Volunteer engagement

It's possible that there's a woman who walks around your neighborhood every day, generously straightening up, picking up trash and improving things. Possible but unlikely.

Countless hours of volunteer engagement go untapped, because it's genuinely unlikely that people will contribute what they can, unencouraged.

The key elements are:

  • An agenda
  • Peer support
  • A hierarchy of achievement

The agenda is important, because it frees the volunteer up to do what's next, instead of figuring out what's next. The agenda makes it emotionally and socially safe to contribute. And the agenda lays out the road map of how we (however 'we' is defined) get from here to there.

Peer support is critical. "People like us do things like this." It's difficult enough to find the time and energy to contribute, but harder still to do it when one feels like an outsider.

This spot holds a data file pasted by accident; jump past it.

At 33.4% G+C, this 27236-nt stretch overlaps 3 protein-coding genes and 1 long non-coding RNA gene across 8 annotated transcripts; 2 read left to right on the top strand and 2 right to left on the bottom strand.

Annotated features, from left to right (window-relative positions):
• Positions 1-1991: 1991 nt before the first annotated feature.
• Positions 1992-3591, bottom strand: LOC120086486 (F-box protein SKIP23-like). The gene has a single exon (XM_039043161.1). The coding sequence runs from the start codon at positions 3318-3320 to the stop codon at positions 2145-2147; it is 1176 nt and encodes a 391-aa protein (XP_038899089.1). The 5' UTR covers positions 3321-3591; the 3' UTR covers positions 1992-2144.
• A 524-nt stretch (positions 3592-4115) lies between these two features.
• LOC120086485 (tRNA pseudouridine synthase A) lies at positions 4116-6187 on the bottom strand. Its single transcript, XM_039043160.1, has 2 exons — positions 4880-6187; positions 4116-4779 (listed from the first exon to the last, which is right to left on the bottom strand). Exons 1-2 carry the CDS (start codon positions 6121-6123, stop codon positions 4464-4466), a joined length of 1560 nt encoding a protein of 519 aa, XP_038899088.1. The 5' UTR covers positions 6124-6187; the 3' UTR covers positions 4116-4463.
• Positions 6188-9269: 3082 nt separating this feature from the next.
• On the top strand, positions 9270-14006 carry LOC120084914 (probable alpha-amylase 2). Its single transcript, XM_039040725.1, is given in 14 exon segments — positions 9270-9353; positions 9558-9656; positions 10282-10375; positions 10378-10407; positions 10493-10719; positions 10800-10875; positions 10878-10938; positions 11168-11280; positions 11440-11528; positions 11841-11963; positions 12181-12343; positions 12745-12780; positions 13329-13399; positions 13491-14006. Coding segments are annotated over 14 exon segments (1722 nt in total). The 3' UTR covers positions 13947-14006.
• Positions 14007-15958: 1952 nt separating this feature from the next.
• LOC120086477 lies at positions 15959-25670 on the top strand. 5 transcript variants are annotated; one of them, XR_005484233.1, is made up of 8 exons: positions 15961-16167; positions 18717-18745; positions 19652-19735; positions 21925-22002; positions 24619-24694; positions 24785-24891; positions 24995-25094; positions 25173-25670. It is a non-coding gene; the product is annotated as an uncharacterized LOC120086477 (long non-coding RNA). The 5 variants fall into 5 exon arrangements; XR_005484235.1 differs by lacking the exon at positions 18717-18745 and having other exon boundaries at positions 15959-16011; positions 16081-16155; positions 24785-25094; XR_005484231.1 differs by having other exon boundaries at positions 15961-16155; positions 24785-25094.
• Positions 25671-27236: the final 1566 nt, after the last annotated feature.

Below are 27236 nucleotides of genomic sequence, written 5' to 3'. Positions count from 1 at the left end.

And a hierarchy of achievement kicks in to amplify and encourage the work of the 10% of people who do 90% of the work. By recognizing those people as well as giving them more authority, the hierarchy creates a self-fueling cycle of impact.

Consider the Crisis Text Line. Or the millions of hours donated to editing Wikipedia. Or the application for TFA. Or umbrella organizations like New York Cares.

Volunteering is a spark that makes society work, but it takes organizations to build the support structures that keep it going.

Better structures lead to better work. People who care can magnify their impact by building structures that bring in more people who care.